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Alan C. K. Cheung on Evidence-based Education Reform

Prof. Alan C.K. Cheung
Department of Educational Administration and Policy

What is evidence-based education reform?

Like every other social institution, education must change, progress and reform itself with the times. Any new direction in the development of education must be based on evidence involving the collective efforts of researchers, practitioners and policy-makers. To facilitate policy-makers to make informed decisions in implementing or enhancing educational programmes, concrete evidence, in addition to intangible know-how, must be made available in a structured manner.

What is the Success for All (SFA) programme?

The SFA programme is a research-based reform model developed by scholars at Johns Hopkins University. It was designed to improve the literacy capacity of students from an early age in the US. The thinking behind the programme is that reading skills provide a critical part of the foundation for children's overall academic success. I had collaborated with researchers at Johns Hopkins, the University of Wisconsin-Madison, Concordia University and the University of York (UK) to study the effectiveness of the programme.

We found that comprehensive school-level reform and targeted student-level achievement could be obtained through a multi-year sequencing of literacy instruction.

What other related work did you do?

I then took part in the work at the Centre for Data-Driven Reform in Education (CDDRE) at Johns Hopkins which had created a district-level reform model providing consultation to district leaders in 59 districts in seven states of the US on strategic use of data and selection of proven programmes. This large-scale four-year longitudinal study supports a model of change in which initial consultation and implementation of benchmark assessments motivate school leaders to adopt programmes with good evidence of effectiveness. The findings also reveal that reading effects were larger for schools that selected reading programmes with good evidence of effectiveness than for those that did not.

Why did you create the Best-Evidence Encyclopedia website?

For evidence-based reform to work, syntheses of research on educational interventions and programmes are also critical and have taken on increasing policy importance. Based on my research on SFA and at CDDRE and my continuing interest in evidence-based education reform, my colleagues at Johns Hopkins and York and I created an educator-friendly website in both the US and the UK (www.bestevidence.org; www.bestevidence.org.uk) to promote the use of research proven programmes with strong evidence of effectiveness and to make the information more accessible to practitioners and educators.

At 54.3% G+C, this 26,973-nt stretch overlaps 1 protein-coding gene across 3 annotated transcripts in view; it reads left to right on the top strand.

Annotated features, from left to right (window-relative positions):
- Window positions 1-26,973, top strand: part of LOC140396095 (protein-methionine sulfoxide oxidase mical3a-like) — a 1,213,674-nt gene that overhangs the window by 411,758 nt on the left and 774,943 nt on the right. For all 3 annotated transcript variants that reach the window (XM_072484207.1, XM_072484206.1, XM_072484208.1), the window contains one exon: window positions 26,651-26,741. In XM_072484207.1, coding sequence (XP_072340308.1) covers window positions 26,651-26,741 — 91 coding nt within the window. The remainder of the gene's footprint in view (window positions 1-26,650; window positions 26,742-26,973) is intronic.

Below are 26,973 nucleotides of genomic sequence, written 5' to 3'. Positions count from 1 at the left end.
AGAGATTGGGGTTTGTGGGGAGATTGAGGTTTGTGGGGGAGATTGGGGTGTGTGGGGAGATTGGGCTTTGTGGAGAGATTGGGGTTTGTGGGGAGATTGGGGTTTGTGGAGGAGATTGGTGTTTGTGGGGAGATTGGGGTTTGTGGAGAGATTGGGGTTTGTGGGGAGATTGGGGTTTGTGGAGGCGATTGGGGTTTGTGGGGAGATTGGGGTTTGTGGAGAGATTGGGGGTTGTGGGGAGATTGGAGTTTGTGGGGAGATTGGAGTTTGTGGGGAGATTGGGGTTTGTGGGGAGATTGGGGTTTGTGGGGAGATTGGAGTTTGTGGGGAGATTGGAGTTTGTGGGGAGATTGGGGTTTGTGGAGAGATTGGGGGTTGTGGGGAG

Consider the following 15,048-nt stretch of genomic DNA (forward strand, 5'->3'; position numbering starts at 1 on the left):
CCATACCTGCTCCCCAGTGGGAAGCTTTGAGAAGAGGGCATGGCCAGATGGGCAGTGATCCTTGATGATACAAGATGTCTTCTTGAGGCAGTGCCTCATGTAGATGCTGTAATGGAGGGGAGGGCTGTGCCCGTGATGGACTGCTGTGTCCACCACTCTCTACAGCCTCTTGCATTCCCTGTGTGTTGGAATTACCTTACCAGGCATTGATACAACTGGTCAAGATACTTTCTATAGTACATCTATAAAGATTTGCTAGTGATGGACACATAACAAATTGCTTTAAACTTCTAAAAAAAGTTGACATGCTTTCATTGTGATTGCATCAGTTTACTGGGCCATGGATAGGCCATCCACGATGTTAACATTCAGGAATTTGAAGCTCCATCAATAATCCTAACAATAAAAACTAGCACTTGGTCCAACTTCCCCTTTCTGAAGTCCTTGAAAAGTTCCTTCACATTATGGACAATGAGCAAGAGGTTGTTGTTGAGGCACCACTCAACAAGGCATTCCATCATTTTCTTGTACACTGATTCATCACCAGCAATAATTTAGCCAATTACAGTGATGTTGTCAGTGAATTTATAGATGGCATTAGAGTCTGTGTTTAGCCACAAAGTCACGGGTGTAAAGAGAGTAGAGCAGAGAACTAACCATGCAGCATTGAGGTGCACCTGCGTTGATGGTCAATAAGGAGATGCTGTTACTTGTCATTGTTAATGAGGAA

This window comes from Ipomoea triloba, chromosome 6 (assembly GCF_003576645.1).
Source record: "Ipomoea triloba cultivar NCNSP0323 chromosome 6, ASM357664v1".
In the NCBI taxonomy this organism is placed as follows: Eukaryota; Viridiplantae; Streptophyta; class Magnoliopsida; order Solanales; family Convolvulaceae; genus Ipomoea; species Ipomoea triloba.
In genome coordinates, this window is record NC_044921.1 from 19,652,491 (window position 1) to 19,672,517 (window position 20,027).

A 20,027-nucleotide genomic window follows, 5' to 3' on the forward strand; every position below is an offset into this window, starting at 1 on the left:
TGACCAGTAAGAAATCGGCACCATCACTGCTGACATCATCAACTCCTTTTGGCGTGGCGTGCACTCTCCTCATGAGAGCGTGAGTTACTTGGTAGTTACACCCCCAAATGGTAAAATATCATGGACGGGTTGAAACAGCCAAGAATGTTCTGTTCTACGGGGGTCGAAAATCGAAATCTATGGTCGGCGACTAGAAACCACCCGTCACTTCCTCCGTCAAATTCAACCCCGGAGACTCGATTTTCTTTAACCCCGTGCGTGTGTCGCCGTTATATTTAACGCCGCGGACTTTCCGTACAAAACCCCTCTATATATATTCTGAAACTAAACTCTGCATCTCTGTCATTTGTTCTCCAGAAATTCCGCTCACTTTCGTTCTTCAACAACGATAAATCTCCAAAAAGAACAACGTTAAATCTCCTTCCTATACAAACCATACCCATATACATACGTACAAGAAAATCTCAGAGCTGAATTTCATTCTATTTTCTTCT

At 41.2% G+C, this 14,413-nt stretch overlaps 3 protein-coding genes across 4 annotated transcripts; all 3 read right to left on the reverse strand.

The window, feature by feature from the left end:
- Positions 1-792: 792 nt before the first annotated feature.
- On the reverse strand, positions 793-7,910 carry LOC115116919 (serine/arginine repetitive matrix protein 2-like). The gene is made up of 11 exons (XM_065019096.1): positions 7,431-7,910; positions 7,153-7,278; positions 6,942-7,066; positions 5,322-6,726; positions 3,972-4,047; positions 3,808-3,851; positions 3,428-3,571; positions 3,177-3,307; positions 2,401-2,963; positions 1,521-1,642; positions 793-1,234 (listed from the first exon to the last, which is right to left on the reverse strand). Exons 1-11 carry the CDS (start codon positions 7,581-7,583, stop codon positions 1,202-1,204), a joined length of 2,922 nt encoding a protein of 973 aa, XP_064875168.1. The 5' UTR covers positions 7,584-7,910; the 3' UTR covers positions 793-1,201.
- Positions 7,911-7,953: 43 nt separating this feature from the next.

Why would you want to replicate the programme in Hong Kong?

After my research in the US, I began to wonder if the same reading programme could be implemented in Hong Kong to benefit Chinese primary school students learning English. Therefore I invited my collaborators from Johns Hopkins, Hong Kong Baptist University and City University of Hong Kong to embark on a one-year pilot programme to localize the programme and evaluate its effectiveness in Hong Kong.

What did you find?

Although the pilot programme only involved a small sample of students it nevertheless produced significant results. While the SFA programme was designed for students whose mother-tongue was English, it was shown that the 'localized' programme worked equally well with students whose first language was not English. The data provided by the research proves that the programme can be transferred to different cultural and language contexts with some adaptations. The pilot project also paved the way for a more qualitative, longer term and longitudinal research so that Hong Kong can enjoy the same cost-saving benefits as the US through a localized similar programme.

As you see it, how evidence-based reform in education can be promoted in Hong Kong?

Many people believe that evidence-based practice is the concern of the academics only. However, in order to make evidence-based reform work in Hong Kong, academics, practitioners, and policy makers need to make a concerted effort to use rigorous research methods to examine the effectiveness of our current practices, to encourage the development of new innovative interventions, and to promote the use of scientifically proven interventions in our classrooms.